Dichotomous Keys & Trying Not To Freeze

It was a pretty cold week for Earth Studies students, but we managed to find some sunny places to sit and learn about Trees and Wildland Fires. In the tree portion of the day these kids learn how trees grow and the different parts of the trees anatomy as well as learning to identify the various trees in the Mountain Park. They also learn how to age the Ponderosa Pines of the park (without cutting them down and counting the rings).

In the fire portion of the day these students are taught about the Mason Gulch fire which came within 4 -1/2 miles of the Mountain Park. Most students found forest fires to be much larger and more destructive than they had previously imagined them to be.

One thing I noticed this week was that as the children did the Tree I.D. exercise they no longer seemed to notice the cold.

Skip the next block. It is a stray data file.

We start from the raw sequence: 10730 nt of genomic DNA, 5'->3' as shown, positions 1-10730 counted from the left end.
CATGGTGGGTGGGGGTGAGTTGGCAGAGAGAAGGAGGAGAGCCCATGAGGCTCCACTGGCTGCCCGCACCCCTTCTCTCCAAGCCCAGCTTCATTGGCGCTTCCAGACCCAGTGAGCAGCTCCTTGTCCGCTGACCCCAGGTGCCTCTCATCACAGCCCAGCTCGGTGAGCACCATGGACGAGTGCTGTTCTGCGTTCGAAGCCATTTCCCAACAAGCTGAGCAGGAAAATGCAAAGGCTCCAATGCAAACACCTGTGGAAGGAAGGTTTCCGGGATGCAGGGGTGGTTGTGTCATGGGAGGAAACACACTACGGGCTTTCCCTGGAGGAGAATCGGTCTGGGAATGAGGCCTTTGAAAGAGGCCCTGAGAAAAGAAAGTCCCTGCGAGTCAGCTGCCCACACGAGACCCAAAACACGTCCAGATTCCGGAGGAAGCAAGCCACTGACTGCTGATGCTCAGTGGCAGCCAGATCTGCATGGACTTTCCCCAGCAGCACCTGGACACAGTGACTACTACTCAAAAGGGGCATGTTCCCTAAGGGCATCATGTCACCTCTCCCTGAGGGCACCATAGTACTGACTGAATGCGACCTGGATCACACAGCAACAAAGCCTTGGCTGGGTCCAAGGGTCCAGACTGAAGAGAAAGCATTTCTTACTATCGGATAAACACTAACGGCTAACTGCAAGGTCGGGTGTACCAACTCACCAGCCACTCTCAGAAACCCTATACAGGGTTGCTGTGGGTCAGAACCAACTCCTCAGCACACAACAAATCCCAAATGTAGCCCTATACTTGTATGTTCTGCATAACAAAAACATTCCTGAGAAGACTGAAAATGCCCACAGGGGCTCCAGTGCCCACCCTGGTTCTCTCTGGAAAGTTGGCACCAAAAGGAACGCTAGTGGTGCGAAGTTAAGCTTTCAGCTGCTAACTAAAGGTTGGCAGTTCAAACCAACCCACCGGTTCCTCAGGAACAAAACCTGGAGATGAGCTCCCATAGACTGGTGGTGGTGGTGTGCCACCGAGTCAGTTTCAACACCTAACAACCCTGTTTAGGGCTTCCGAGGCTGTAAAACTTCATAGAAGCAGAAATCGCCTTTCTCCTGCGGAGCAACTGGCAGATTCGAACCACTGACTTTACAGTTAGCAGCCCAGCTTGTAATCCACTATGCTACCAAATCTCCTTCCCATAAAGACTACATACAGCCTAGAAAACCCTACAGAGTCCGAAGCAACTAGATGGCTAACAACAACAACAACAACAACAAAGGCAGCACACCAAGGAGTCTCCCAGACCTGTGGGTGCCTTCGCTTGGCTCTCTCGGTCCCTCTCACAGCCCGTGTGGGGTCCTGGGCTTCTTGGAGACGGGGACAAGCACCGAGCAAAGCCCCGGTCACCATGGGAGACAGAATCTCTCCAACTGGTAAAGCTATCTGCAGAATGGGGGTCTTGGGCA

Tree I.D.
combines a scavenger hunt element with the mystery of figuring out which of the six coniferous trees in the park is which. Students use a dichotomous key designed for the trees found in the Mountain Park; by examining the trees closely to answer the series of questions on the key they eventually arrive at the answer.

After doing about nine trees these kids could identify some trees just by looking at them at a relative distance.

This session goes a long way toward educating these kids about how nature works and how to better steward their park and other wild areas of Colorado. Their minds are opened up to new possibilities such as the idea that wildland fires are not good or bad, but just a natural and necessary part of the health of the ecosystems they have been studying.

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